Motivating creativity


What gets you motivated?

Apparently, artists are supposed to have this intense drive to create. I’ve seen it in documentaries on TV, so it must be true. The artist’s sanity dictates that each and every day is spent immersed, fully immersed, in their creative practice.

TV documentaries are only made about prolific artists. Anyone who fills each day with productive activity on a single topic will be prolific.

What about the undocumented? What gets them … us … motivated to carve out creative focus from the necessary routine and humdrum, particularly after an hiatus?

To answer such questions, I usually start with an internet search. The terms “motivating creativity” threw up articles about motivating employees to be creative problem solvers.  That’s not what I’m looking for.

There was one interesting article that got me thinking … intrinsic versus extrinsic motivation.

Those TV documentaries of successful artists were describing intrinsic motivation – that internal drive to do something you love doing.

In contrast, extrinsic motivation is doing because some one or some thing gave you a reason – a deadline for an assignment, a reward, a culturally imposed need to keep the cockroaches away.

I’m writing this because an item on Facebook struck a cord:


It’s been a problem lately, “absent image syndrome”, the photographer’s equivalent of writer’s block or “blank page”.

I was looking for some motivation.

Yesterday, I immersed myself in 10 TED Talks about photography. It was selection of talks from different perspectives but, given I was looking for motivation, I think those given by photographers about their journey and methods were the most productive.


First, “Gorgeous portraits of the world’s vanishing people by Jimmy Nelson”


Jimmy Nelson was unapologetic. He’s not an activist or an anthropologist. He describes his 4-year photographic project as personally indulgent. His work is about beauty, wonder and awe. Consequently, he wondered how he could share three “profound” lessons with the audience. So he told his personal story instead.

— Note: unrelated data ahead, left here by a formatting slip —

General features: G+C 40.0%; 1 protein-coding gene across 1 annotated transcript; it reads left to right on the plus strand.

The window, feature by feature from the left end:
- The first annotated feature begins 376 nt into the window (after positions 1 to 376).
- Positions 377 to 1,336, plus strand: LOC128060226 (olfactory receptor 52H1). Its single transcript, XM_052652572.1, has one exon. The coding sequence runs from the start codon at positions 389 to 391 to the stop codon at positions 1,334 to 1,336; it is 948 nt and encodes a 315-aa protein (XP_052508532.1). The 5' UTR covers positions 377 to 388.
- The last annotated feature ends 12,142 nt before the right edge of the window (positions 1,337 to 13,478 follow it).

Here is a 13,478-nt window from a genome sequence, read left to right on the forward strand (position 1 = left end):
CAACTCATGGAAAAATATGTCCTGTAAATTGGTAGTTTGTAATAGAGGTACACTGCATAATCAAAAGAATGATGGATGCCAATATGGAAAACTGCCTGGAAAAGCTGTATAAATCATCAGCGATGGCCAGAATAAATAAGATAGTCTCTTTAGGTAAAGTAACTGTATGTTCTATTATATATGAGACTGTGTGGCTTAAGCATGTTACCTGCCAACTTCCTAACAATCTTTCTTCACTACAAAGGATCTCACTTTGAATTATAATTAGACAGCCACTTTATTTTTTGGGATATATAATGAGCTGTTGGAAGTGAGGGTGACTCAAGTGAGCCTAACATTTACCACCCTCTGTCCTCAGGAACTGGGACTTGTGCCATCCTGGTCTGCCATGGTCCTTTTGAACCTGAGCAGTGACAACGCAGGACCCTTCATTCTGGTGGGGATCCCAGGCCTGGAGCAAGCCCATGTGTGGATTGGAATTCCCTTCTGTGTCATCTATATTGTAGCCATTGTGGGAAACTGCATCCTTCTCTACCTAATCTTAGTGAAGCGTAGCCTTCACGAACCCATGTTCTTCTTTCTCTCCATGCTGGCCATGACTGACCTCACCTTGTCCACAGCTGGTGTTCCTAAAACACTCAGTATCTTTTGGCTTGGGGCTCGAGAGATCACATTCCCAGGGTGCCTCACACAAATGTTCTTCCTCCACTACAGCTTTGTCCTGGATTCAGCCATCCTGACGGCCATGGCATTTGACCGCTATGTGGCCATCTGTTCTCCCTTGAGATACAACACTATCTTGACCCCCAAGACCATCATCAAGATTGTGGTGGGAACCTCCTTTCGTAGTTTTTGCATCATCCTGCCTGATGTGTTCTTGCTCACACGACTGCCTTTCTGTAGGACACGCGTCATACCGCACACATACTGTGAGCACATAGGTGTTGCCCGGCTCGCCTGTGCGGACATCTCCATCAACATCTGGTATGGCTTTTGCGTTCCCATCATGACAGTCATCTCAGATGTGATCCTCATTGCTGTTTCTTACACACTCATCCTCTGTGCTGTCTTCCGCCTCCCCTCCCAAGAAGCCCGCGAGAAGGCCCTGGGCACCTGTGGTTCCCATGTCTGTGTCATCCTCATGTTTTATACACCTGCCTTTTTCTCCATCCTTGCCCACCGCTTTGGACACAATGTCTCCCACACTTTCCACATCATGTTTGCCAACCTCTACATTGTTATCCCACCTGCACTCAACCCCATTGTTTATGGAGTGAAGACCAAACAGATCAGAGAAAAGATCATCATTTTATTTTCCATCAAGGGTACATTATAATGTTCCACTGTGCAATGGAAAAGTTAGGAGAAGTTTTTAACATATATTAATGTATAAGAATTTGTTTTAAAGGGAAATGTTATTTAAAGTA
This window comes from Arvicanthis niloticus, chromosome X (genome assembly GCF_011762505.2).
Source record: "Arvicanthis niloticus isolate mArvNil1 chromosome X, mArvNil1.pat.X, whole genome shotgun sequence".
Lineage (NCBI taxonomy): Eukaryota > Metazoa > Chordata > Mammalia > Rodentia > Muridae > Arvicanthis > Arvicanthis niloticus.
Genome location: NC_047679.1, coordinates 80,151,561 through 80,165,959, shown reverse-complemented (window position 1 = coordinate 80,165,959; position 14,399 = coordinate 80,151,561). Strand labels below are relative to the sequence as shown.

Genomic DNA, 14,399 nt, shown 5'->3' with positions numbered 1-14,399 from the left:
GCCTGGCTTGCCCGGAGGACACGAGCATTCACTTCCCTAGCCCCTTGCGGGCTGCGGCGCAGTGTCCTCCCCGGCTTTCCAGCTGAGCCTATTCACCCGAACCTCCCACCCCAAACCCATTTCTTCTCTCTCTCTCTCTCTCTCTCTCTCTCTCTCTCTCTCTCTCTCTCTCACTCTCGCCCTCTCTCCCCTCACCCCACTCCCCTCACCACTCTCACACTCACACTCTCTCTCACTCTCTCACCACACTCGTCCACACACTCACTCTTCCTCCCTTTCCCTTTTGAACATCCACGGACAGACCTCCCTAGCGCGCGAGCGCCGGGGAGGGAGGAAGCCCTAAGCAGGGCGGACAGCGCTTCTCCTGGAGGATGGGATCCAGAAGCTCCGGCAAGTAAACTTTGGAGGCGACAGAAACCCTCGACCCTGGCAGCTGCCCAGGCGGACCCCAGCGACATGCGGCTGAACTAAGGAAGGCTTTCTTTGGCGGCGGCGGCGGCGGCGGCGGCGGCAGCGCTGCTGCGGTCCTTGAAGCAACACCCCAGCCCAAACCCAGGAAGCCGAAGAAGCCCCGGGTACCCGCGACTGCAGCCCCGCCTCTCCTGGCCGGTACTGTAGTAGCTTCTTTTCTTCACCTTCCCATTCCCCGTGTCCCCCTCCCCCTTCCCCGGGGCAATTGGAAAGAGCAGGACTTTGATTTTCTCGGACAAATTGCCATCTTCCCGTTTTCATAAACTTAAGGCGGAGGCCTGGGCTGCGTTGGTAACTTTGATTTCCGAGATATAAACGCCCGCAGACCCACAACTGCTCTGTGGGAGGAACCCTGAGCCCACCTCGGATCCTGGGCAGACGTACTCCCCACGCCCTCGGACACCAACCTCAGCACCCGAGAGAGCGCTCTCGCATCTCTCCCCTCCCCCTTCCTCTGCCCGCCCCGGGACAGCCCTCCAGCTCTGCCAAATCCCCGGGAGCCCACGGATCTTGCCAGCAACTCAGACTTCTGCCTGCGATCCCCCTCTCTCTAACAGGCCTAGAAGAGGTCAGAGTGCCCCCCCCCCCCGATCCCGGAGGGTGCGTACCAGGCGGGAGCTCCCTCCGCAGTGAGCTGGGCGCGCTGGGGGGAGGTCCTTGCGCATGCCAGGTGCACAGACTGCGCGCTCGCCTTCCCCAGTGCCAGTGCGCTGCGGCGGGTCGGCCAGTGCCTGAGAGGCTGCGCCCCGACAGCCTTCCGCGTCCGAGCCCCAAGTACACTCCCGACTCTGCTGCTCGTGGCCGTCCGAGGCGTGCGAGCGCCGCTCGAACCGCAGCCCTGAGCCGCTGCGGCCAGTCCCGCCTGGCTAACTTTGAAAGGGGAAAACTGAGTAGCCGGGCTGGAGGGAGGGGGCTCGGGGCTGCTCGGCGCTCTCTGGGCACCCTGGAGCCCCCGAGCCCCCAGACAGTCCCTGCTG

To be honest, I didn’t learn anything new, practical or personally applicable. However, I did come away feeling motivated.

And then came the personal reflection – could I manage a long-term photographic project?

I have tried in the past but enthusiasm ebbed away when the quality didn’t live up to my expectations. Perhaps the potential for success may improve with improvements in my technical skills.


Second, “Impossible photography by Erik Johansson”


Erik Johansson combines images to create an alternate reality. He noted that, for many of us, the process of photography ends when we take the picture. This means being a good photographer relies on being in the right place at the right time. Instead, he wanted the process to start after taking the picture.

Each of Erik’s images is a project in itself, where the idea is planned and the components sourced, photographed and finally assembled.  The quality of the result is dependent upon the quality of the photos that are included.

The take home message: Don’t feel limited and don’t settle for less.


Third and finally, “Ways of seeing by Rob Forbes”


Rob Forbes finds design on the streets in the unexpected juxtaposition of objects and colours. He looks for compositions and relationships while out walking.

Like me, he doesn’t take many photos of people, preferring instead to photograph form. Although I’m happy to include a few landscapes.

He lives in a patterned analogue world. I should get out from behind the computer screen.

What does it all mean?

The love only gets us so far when faced with all that life asks. I’m sure even professional artists find that to be the case from time to time.

When intrinsic motivation is no longer enough, we must look elsewhere. I found some in TED.

What happened?

Late in the afternoon, I picked up my phone with steely determination to find and snap a striking image. I’m sitting in a lounge room in rural Australia, so no engaging with a long lost tribe and no social statements on the nature or plight of our planet.

Just motivational practice.







McNerney, S. “What motivates creativity?” The Big Think Inc, publication date not provided.

Photo Contest Insider, “10 of the Best TED Talks for Photographers”, published 4 January 2017.



What are your thoughts?

Fill in your details below or click an icon to log in: Logo

You are commenting using your account. Log Out /  Change )

Facebook photo

You are commenting using your Facebook account. Log Out /  Change )

Connecting to %s

%d bloggers like this: